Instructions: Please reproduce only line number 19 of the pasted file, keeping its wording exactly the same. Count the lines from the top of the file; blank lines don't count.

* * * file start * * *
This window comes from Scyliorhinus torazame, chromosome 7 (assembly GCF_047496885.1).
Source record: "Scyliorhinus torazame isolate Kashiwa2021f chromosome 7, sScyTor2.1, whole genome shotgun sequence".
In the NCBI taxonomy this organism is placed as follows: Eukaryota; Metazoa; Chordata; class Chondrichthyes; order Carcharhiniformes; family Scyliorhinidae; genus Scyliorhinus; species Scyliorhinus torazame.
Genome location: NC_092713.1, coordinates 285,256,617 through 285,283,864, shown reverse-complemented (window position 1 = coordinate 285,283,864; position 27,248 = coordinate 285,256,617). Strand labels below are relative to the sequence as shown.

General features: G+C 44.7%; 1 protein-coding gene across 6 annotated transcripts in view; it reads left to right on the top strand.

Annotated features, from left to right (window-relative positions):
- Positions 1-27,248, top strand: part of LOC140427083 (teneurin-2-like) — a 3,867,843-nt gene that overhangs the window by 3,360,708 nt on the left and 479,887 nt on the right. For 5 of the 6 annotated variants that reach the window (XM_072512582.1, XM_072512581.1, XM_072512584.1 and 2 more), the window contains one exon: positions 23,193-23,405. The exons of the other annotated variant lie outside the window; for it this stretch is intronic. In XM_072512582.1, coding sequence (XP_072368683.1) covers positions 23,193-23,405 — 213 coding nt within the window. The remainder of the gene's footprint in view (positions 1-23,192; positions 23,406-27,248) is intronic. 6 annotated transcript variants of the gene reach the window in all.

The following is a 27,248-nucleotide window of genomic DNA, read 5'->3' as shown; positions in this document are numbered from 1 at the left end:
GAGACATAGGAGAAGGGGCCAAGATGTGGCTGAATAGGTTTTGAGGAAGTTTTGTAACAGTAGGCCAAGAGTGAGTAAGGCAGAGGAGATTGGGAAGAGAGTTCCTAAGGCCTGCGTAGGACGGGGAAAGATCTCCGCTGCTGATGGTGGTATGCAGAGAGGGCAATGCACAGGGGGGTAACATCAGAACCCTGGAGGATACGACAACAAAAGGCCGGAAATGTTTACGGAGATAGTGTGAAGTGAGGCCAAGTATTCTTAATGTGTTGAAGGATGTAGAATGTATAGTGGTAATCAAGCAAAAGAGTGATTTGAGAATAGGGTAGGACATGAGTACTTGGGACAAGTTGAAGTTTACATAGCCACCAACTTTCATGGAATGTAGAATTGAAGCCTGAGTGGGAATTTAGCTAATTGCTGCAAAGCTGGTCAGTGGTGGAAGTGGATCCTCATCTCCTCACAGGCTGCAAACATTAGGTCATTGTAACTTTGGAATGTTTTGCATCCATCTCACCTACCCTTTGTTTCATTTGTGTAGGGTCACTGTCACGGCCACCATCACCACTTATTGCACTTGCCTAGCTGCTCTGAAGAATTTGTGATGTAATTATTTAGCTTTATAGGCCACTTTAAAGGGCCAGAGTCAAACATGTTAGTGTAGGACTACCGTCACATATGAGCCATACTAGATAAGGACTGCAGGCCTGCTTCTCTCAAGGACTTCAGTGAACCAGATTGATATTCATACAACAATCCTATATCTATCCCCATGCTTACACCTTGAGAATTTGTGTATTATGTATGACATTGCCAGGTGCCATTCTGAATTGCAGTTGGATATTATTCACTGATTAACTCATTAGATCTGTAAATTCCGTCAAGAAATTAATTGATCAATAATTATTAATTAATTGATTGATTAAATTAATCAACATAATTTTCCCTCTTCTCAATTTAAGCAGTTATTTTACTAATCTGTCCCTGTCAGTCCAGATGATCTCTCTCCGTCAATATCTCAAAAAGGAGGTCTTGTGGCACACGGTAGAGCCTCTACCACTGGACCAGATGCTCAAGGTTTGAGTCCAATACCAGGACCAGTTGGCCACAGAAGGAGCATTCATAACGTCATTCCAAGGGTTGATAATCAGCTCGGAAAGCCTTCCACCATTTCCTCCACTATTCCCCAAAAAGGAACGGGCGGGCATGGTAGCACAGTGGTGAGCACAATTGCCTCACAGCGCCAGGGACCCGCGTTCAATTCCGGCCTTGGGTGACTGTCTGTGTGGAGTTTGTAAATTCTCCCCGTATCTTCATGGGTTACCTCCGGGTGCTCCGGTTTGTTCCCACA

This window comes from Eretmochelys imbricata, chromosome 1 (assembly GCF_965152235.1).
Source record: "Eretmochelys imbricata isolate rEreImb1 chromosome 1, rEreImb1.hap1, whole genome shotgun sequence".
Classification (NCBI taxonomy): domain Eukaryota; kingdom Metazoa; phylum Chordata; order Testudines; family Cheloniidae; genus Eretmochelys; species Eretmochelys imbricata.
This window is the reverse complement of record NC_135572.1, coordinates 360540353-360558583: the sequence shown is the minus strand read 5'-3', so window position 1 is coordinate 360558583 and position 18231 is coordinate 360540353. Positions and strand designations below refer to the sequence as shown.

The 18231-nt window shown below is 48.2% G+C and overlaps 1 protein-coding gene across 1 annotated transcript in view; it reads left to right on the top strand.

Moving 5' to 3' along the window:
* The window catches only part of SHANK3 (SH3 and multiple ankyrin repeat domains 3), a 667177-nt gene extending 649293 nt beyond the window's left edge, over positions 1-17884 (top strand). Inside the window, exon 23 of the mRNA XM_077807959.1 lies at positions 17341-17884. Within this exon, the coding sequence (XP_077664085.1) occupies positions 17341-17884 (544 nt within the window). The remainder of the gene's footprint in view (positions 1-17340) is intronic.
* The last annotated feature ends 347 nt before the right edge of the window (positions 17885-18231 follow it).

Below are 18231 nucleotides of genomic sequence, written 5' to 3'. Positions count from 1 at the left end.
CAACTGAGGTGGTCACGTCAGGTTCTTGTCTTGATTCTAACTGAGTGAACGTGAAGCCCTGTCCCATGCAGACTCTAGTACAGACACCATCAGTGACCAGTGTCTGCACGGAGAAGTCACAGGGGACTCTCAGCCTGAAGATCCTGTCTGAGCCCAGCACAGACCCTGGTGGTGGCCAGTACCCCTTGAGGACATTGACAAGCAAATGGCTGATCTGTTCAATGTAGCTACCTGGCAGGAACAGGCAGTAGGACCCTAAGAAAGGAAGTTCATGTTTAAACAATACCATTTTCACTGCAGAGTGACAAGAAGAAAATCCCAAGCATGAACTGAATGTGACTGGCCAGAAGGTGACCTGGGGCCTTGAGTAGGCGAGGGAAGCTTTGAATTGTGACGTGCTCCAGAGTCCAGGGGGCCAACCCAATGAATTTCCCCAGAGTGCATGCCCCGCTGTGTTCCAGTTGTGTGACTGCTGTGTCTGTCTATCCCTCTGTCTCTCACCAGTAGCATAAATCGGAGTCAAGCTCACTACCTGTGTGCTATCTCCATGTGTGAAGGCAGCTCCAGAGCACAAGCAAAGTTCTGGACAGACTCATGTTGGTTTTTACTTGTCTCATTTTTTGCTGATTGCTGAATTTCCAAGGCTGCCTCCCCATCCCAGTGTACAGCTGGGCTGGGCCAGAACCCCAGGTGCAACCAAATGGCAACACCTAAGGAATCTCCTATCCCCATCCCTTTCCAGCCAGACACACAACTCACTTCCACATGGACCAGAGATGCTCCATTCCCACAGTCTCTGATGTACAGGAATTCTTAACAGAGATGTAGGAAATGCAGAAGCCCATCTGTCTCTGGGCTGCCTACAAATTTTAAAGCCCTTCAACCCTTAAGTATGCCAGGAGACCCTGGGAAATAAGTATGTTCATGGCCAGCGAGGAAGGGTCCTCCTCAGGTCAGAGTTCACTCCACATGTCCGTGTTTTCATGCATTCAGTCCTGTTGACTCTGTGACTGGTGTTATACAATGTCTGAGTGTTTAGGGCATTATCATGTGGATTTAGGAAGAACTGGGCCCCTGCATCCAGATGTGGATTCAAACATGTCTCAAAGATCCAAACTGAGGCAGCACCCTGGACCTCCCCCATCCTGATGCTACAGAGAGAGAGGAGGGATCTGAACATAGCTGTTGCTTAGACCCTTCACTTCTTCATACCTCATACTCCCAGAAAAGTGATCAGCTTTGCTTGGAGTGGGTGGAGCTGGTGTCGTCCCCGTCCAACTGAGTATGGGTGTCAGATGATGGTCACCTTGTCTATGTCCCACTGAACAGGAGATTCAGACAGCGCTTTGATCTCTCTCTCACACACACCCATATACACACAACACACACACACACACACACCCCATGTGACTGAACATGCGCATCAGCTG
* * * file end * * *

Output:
CAACTGAGGTGGTCACGTCAGGTTCTTGTCTTGATTCTAACTGAGTGAACGTGAAGCCCTGTCCCATGCAGACTCTAGTACAGACACCATCAGTGACCAGTGTCTGCACGGAGAAGTCACAGGGGACTCTCAGCCTGAAGATCCTGTCTGAGCCCAGCACAGACCCTGGTGGTGGCCAGTACCCCTTGAGGACATTGACAAGCAAATGGCTGATCTGTTCAATGTAGCTACCTGGCAGGAACAGGCAGTAGGACCCTAAGAAAGGAAGTTCATGTTTAAACAATACCATTTTCACTGCAGAGTGACAAGAAGAAAATCCCAAGCATGAACTGAATGTGACTGGCCAGAAGGTGACCTGGGGCCTTGAGTAGGCGAGGGAAGCTTTGAATTGTGACGTGCTCCAGAGTCCAGGGGGCCAACCCAATGAATTTCCCCAGAGTGCATGCCCCGCTGTGTTCCAGTTGTGTGACTGCTGTGTCTGTCTATCCCTCTGTCTCTCACCAGTAGCATAAATCGGAGTCAAGCTCACTACCTGTGTGCTATCTCCATGTGTGAAGGCAGCTCCAGAGCACAAGCAAAGTTCTGGACAGACTCATGTTGGTTTTTACTTGTCTCATTTTTTGCTGATTGCTGAATTTCCAAGGCTGCCTCCCCATCCCAGTGTACAGCTGGGCTGGGCCAGAACCCCAGGTGCAACCAAATGGCAACACCTAAGGAATCTCCTATCCCCATCCCTTTCCAGCCAGACACACAACTCACTTCCACATGGACCAGAGATGCTCCATTCCCACAGTCTCTGATGTACAGGAATTCTTAACAGAGATGTAGGAAATGCAGAAGCCCATCTGTCTCTGGGCTGCCTACAAATTTTAAAGCCCTTCAACCCTTAAGTATGCCAGGAGACCCTGGGAAATAAGTATGTTCATGGCCAGCGAGGAAGGGTCCTCCTCAGGTCAGAGTTCACTCCACATGTCCGTGTTTTCATGCATTCAGTCCTGTTGACTCTGTGACTGGTGTTATACAATGTCTGAGTGTTTAGGGCATTATCATGTGGATTTAGGAAGAACTGGGCCCCTGCATCCAGATGTGGATTCAAACATGTCTCAAAGATCCAAACTGAGGCAGCACCCTGGACCTCCCCCATCCTGATGCTACAGAGAGAGAGGAGGGATCTGAACATAGCTGTTGCTTAGACCCTTCACTTCTTCATACCTCATACTCCCAGAAAAGTGATCAGCTTTGCTTGGAGTGGGTGGAGCTGGTGTCGTCCCCGTCCAACTGAGTATGGGTGTCAGATGATGGTCACCTTGTCTATGTCCCACTGAACAGGAGATTCAGACAGCGCTTTGATCTCTCTCTCACACACACCCATATACACACAACACACACACACACACACACCCCATGTGACTGAACATGCGCATCAGCTG